If you want to be a filmmaker, you need a thick skin. The head behind the camera gets plenty of criticism, and regularly encounters other people’s personal ignorance.
The latter is the toughest one for local filmmaker Andrea Beça.
Beça has made five short films in two years with her company Kissing Habit Films. She says it’s tough being a filmmaker, let alone being a female filmmaker.
“Take any sort of leadership role and women have spent their lives being told they can’t or shouldn’t be in it,” Beça says. “Filmmaking has historically been a man’s world, and there are a lot of men who don’t want to leave that comfort zone, so women definitely get pushed and/or left out.”
While working in the industry, Beça says she has received hate emails, social media trollings, and inappropriate face-to-face interactions.
“The times are changing, very slowly, but I honestly don’t know when it will stop feeling like a huge fight to be a female filmmaker, director, [director of production], or editor,” Beça says. “I’m lucky to have worked with a lot of amazing people in the Edmonton film scene.”
While her formal education is cemented in theatre—she graduated from the University of Glasgow majoring in dramaturgy and playwriting—Beça’s heart is now in film. She draws inspiration from filmmakers such as Andrea Arnold, Lynne Ramsey, and Wes Anderson to name a few.
She recently wrapped up post-production on a horror short called nightwalk, which she created in a very short time period with the help of a production grant through the Storyhive program. She is also in the early phases of post-production on a self-funded dramatic short called The Disappearing Act, which she shot in 2016.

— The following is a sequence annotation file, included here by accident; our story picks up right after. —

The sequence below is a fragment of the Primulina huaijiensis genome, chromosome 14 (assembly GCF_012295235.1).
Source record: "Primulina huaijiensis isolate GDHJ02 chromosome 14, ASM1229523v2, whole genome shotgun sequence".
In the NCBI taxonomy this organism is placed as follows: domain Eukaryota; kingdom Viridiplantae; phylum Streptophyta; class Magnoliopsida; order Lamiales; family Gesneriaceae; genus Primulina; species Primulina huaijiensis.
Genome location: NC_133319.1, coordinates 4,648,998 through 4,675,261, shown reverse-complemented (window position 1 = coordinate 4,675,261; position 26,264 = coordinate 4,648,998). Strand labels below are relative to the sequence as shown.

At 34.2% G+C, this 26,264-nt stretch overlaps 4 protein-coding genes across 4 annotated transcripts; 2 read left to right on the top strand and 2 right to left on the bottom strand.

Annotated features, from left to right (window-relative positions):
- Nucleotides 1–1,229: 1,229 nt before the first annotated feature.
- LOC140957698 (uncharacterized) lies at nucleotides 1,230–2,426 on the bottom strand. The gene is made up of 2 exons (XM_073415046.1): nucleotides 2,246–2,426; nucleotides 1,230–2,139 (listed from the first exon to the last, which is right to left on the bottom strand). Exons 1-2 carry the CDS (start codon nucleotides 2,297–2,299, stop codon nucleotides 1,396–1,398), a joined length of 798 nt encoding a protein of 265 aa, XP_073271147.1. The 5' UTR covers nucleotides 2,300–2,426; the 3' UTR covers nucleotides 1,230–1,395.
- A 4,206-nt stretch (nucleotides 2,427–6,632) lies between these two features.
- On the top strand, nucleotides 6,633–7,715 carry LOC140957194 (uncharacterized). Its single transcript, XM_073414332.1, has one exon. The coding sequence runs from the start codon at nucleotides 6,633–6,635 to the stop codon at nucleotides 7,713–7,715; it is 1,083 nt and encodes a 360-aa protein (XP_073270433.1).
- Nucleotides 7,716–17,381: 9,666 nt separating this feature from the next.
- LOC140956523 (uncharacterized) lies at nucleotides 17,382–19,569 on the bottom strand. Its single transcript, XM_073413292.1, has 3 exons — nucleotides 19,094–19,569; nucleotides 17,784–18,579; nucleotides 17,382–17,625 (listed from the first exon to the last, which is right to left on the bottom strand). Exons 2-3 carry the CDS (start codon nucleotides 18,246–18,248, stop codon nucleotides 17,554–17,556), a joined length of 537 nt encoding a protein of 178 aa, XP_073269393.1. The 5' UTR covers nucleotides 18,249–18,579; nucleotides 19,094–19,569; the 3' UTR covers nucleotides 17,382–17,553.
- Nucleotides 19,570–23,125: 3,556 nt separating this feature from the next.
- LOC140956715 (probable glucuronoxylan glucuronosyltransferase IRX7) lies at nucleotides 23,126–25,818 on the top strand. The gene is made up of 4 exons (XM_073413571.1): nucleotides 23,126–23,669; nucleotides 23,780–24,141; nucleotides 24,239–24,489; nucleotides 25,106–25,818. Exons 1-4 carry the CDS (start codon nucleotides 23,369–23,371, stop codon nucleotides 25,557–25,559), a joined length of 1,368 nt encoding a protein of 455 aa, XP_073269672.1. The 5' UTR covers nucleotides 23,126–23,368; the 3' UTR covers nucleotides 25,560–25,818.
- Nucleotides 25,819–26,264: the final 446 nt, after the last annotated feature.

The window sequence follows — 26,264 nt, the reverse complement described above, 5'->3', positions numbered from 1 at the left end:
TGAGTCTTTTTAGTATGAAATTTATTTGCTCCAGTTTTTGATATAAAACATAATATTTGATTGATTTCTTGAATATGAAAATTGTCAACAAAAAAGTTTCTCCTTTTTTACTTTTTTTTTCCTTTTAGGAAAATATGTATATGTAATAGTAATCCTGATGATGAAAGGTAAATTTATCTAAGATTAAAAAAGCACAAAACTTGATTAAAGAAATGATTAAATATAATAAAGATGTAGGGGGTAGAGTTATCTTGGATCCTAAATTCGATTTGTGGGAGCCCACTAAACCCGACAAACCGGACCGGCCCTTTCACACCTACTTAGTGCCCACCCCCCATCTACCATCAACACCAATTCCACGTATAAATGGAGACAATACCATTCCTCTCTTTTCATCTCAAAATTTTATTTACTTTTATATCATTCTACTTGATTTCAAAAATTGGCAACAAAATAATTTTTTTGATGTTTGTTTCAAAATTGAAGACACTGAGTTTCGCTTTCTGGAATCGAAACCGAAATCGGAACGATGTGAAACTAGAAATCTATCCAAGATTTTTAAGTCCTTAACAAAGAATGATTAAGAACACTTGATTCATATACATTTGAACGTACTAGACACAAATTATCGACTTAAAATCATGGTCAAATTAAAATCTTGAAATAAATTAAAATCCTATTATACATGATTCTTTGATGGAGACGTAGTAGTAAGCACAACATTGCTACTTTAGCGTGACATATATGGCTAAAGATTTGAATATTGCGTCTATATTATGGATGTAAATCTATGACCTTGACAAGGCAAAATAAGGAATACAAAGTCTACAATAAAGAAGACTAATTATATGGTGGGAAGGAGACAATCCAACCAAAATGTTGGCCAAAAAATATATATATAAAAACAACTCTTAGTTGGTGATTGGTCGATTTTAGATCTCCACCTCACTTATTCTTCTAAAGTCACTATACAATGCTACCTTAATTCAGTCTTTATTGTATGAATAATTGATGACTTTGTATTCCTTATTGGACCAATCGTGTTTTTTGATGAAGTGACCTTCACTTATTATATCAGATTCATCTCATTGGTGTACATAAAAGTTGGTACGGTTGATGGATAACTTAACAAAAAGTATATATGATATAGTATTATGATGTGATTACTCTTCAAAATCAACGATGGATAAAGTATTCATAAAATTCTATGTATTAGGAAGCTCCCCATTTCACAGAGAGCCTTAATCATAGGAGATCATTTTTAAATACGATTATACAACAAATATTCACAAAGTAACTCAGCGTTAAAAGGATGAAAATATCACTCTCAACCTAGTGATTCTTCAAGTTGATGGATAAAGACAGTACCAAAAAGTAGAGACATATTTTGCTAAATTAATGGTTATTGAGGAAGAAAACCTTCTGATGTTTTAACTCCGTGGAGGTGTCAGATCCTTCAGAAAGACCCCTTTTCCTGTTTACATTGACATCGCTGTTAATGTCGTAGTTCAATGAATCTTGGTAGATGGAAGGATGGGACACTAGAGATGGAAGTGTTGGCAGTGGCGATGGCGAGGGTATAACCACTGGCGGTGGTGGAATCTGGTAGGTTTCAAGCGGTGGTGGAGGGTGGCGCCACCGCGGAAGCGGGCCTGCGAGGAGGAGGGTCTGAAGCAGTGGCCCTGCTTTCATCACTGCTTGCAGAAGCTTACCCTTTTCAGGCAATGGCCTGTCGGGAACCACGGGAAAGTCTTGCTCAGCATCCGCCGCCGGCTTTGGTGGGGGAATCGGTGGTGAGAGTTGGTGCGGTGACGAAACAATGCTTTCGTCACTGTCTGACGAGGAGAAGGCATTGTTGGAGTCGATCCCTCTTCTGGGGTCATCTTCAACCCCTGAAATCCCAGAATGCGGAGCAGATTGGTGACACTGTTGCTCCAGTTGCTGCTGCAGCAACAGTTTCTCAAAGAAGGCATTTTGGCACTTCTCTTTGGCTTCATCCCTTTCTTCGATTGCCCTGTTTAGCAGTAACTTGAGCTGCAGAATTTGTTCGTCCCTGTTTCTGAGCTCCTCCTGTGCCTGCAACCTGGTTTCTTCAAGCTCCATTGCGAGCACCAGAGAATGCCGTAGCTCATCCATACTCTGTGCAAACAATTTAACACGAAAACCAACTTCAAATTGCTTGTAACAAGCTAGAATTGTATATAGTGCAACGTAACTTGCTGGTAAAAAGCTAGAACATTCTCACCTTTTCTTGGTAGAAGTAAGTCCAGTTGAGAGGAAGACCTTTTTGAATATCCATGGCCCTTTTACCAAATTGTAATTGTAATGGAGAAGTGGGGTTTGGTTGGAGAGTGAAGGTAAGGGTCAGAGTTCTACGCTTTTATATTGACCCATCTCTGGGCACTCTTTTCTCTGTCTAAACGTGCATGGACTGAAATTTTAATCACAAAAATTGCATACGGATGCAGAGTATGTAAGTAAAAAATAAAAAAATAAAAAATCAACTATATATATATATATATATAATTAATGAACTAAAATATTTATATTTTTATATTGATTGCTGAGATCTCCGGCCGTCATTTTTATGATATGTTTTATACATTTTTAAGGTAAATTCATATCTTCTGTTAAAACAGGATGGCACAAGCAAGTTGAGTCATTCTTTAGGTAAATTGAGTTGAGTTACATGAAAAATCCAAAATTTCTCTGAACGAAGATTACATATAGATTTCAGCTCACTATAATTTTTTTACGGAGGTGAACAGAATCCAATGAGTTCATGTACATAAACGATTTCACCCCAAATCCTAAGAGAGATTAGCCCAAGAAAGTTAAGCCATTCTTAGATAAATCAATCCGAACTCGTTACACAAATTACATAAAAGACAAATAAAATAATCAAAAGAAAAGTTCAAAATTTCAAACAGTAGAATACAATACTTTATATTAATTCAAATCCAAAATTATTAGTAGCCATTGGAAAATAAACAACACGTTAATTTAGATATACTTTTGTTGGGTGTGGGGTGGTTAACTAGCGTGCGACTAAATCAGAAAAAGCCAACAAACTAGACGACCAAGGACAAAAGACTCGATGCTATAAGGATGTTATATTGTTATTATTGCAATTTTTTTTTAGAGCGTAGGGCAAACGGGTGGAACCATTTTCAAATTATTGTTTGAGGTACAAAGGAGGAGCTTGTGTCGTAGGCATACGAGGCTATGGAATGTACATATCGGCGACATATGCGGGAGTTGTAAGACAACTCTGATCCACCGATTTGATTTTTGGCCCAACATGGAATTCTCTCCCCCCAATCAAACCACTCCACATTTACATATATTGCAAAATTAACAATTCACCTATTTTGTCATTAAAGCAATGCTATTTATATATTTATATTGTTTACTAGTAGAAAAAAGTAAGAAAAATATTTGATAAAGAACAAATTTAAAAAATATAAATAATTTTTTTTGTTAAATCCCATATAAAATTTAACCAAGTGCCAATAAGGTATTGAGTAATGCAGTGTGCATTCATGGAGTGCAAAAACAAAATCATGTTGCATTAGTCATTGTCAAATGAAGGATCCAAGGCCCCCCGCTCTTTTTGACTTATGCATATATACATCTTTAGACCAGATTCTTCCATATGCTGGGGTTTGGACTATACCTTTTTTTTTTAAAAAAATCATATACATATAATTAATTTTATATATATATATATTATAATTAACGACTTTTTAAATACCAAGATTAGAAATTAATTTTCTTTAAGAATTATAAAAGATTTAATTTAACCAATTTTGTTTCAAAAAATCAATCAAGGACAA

When it comes to her ‘process,’ there really isn’t one. Well, unless you call serendipity a process.
“I definitely don’t carefully plan my stories at first. I usually start writing a film based on a random moment,” she says, “like finding a memory card on the ground one day, which inspired nightwalk. I’m naturally very observant and curious, so it’s typically the little things that get me thinking and writing. Or just one of the many weird things I wonder about every day. … I wonder if I could swallow a Scrabble tile, which inspired The Disappearing Act.”
As for this upcoming year, Beça’s time will be devoted to the three F’s: film festivals and funding. But there is another “F” she is hoping to add to her creative Rolodex.
“I’d love to work on a feature at some point, but I think that may be a couple years down the road,” says Beça. “I’ve always been stronger at short things—short stories, one-act plays, and short films. But I have ideas for long-form, too, and I’d love to really start exploring that.”